Kusserow on Compliance: OIG says 29% of rehab hospital patients experience harm, costing Medicare $100M per year

The HHS Office of Inspector General (OIG) issued a report on evaluation of care provided in rehabilitation (rehab) hospitals, post-acute providers that specialize in intensive rehabilitative care for patients recovering from illness, injury, or surgery.  The OIG noted that while considerable attention in recent years has been paid to patient safety in acute-care hospitals and increasingly in skilled nursing facilities (SNFs), less is known about adverse events in other health care settings. An increased understanding of adverse events that occur in this unique setting would better equip health care providers and other stakeholders in taking actions to improve the safety of patient care in rehab hospitals.

What the OIG found was an estimated 29 percent of Medicare beneficiaries experienced adverse or temporary harm events during their rehab hospital stays, resulting in temporary harm; prolonged stays or transfers to other hospitals; permanent harm; life-sustaining intervention; or death.  This harm rate is in line with what the OIG has reported in the past for hospitals (27 percent) and in SNFs (33 percent). Physician reviewers determined that 46 percent of these adverse and temporary harm events were clearly or likely preventable and much of that was as result of substandard treatment, inadequate patient monitoring, and failure to provide needed treatment. Among the documented preventable incidents of harm were bedsores, medication errors and infections. Study data has suggested medical errors are the third-leading cause of death in the U.S., claiming as many as 250,000 lives a year. However, many disagree with those figures.  Nearly one-quarter of the patients who experienced adverse or temporary harm events had to be transferred to an acute-care hospital for treatment.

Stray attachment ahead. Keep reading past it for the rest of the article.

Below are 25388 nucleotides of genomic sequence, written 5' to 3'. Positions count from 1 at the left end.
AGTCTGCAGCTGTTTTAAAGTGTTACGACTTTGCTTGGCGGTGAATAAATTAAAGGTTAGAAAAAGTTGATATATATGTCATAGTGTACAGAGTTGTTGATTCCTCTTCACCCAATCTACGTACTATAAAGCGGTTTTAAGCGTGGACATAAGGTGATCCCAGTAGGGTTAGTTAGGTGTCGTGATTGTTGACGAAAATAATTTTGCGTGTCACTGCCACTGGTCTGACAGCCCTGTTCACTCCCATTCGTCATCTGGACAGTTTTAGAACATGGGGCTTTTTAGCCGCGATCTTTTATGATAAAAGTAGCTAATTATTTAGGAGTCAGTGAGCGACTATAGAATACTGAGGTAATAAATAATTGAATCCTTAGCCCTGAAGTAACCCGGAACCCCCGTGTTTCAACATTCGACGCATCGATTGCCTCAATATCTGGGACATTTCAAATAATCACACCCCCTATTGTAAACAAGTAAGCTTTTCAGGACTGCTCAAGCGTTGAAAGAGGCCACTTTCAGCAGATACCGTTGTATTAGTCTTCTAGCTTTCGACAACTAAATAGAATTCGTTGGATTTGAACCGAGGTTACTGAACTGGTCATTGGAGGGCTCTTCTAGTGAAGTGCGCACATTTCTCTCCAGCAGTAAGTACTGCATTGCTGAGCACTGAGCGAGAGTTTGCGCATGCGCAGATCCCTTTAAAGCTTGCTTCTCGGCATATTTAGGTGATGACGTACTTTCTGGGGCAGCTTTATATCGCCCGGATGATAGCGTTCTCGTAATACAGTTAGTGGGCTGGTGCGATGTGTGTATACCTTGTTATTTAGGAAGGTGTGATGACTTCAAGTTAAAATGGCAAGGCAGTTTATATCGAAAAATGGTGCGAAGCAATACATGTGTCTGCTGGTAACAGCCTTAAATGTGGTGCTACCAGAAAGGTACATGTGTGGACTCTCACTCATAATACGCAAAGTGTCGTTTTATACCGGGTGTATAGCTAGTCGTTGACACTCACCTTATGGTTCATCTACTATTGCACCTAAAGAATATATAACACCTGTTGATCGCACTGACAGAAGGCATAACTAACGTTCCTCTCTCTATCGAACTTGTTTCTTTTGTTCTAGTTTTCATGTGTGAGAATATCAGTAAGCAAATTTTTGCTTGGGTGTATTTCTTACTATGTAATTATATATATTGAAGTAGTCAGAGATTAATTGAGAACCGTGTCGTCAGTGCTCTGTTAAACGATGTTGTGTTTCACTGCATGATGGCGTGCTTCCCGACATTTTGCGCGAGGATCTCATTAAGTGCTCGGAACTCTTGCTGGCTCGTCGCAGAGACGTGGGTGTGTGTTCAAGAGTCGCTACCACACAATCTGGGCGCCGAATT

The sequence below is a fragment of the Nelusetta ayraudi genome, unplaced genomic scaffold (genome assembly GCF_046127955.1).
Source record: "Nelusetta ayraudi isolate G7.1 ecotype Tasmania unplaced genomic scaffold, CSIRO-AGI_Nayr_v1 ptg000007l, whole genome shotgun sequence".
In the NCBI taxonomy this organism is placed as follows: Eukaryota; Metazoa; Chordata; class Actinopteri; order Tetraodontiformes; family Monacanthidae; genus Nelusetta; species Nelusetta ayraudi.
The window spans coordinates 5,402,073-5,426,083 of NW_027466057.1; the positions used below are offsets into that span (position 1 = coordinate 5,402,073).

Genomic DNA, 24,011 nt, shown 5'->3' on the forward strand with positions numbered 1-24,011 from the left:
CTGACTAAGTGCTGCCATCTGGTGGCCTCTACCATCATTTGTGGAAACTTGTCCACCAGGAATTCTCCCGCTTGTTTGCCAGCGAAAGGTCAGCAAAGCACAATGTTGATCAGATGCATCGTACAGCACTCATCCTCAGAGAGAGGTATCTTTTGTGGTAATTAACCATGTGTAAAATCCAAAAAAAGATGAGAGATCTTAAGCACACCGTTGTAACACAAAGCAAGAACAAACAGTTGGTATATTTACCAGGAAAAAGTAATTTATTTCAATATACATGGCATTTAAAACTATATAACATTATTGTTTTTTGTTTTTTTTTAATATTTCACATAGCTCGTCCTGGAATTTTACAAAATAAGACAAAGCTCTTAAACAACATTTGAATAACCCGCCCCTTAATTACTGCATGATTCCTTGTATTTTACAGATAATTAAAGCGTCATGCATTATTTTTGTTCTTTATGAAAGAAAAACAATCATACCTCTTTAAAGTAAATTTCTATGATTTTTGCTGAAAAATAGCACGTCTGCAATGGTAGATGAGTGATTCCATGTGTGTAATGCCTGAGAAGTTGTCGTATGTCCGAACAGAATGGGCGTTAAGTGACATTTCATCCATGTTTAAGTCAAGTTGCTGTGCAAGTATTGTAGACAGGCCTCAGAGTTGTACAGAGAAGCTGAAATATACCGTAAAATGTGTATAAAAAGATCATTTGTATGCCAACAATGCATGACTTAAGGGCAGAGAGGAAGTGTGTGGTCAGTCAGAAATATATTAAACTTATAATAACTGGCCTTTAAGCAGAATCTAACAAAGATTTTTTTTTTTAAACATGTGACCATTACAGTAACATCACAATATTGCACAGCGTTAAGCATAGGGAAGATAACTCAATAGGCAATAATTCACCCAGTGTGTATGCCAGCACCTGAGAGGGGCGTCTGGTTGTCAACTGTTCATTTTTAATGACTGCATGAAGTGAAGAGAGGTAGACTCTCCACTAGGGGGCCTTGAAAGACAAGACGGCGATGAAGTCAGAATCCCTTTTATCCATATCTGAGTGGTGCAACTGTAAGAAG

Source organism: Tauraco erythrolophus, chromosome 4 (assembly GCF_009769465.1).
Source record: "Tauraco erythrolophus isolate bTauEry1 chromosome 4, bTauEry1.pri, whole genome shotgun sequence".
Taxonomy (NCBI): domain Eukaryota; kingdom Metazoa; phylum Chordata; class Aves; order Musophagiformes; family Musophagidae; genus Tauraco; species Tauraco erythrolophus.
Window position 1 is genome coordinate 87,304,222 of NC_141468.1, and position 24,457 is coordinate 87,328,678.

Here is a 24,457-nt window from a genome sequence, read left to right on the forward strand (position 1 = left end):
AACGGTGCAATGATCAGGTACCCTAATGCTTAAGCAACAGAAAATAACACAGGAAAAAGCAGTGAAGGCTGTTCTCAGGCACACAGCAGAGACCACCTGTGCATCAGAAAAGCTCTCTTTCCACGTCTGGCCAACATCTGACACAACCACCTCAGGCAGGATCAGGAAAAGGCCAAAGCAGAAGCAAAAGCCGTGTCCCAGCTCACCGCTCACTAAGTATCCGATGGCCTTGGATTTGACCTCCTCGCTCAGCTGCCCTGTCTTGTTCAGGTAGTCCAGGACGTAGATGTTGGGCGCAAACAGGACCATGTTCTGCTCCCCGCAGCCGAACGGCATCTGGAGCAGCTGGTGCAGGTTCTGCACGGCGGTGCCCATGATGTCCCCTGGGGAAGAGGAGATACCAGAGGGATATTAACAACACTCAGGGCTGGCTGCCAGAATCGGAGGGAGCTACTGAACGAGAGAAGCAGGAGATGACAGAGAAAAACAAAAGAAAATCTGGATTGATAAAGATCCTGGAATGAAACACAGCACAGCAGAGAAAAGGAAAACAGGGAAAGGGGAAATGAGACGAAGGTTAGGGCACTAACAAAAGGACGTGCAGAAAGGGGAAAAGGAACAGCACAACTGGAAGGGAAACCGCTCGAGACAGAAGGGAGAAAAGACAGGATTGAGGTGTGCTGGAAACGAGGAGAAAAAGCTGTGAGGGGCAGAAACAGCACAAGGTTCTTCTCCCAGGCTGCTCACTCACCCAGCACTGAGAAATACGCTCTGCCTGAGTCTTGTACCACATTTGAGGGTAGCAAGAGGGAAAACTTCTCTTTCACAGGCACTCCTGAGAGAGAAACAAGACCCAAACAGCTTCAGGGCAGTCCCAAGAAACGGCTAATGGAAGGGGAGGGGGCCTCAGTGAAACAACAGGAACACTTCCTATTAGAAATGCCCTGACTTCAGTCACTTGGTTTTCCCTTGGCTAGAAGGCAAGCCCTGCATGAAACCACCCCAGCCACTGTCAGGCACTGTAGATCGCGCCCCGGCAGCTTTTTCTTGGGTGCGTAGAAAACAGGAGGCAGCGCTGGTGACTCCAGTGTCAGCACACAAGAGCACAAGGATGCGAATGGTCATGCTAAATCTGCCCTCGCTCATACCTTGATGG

To come up with their findings, the OIG reviewed a nationally representative sample of 417 Medicare beneficiaries discharged from rehab hospitals during one month to estimate the national incidence rate, preventability, and costs of adverse events in rehab hospitals.  As result of their study, the OIG recommended:

  • Results of the current study taken with others performed for acute-care hospitals and SNFs confirm the need and opportunity to significantly reduce the incidence of adverse events across health care settings.
  • AHRQ and CMS raise awareness of patient safety issues in rehab hospitals and seek to reduce patient harm. This effort should include: (1) collaboration to create and disseminate a list of potential adverse events that occur in rehab hospitals and (2) the addition of information about potential adverse events in quality guidance to rehab hospitals. CMS and AHRQ concurred with our recommendations.

Richard P. Kusserow served as DHHS Inspector General for 11 years. He currently is CEO of Strategic Management Services, LLC (SM), a firm that has assisted more than 3,000 organizations and entities with compliance related matters. The SM sister company, CRC, provides a wide range of compliance tools including sanction-screening.